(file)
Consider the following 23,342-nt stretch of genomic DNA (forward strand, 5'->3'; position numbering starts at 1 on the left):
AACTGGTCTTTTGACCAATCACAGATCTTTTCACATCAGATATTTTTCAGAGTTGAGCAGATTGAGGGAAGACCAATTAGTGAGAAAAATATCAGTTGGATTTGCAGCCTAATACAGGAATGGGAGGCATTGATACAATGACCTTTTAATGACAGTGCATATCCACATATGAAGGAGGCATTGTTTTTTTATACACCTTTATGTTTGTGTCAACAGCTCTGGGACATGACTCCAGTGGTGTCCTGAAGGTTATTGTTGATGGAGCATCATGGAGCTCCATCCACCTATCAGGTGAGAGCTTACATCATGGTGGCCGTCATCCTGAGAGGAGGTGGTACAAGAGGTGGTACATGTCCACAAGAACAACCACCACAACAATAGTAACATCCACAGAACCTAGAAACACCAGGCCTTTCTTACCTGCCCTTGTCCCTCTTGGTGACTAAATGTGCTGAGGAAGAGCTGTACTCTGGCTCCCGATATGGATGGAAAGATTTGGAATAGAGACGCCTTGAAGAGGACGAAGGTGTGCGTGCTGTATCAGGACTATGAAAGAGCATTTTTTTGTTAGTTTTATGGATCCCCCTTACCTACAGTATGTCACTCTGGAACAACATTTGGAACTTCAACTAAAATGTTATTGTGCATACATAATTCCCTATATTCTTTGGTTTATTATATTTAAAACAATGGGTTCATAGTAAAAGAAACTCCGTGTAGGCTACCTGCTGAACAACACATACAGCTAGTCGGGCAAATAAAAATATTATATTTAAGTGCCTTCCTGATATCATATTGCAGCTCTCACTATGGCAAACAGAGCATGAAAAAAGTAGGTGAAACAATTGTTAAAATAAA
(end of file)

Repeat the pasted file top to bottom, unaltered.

Consider the following 23,342-nt stretch of genomic DNA (forward strand, 5'->3'; position numbering starts at 1 on the left):
AACTGGTCTTTTGACCAATCACAGATCTTTTCACATCAGATATTTTTCAGAGTTGAGCAGATTGAGGGAAGACCAATTAGTGAGAAAAATATCAGTTGGATTTGCAGCCTAATACAGGAATGGGAGGCATTGATACAATGACCTTTTAATGACAGTGCATATCCACATATGAAGGAGGCATTGTTTTTTTATACACCTTTATGTTTGTGTCAACAGCTCTGGGACATGACTCCAGTGGTGTCCTGAAGGTTATTGTTGATGGAGCATCATGGAGCTCCATCCACCTATCAGGTGAGAGCTTACATCATGGTGGCCGTCATCCTGAGAGGAGGTGGTACAAGAGGTGGTACATGTCCACAAGAACAACCACCACAACAATAGTAACATCCACAGAACCTAGAAACACCAGGCCTTTCTTACCTGCCCTTGTCCCTCTTGGTGACTAAATGTGCTGAGGAAGAGCTGTACTCTGGCTCCCGATATGGATGGAAAGATTTGGAATAGAGACGCCTTGAAGAGGACGAAGGTGTGCGTGCTGTATCAGGACTATGAAAGAGCATTTTTTTGTTAGTTTTATGGATCCCCCTTACCTACAGTATGTCACTCTGGAACAACATTTGGAACTTCAACTAAAATGTTATTGTGCATACATAATTCCCTATATTCTTTGGTTTATTATATTTAAAACAATGGGTTCATAGTAAAAGAAACTCCGTGTAGGCTACCTGCTGAACAACACATACAGCTAGTCGGGCAAATAAAAATATTATATTTAAGTGCCTTCCTGATATCATATTGCAGCTCTCACTATGGCAAACAGAGCATGAAAAAAGTAGGTGAAACAATTGTTAAAATAAA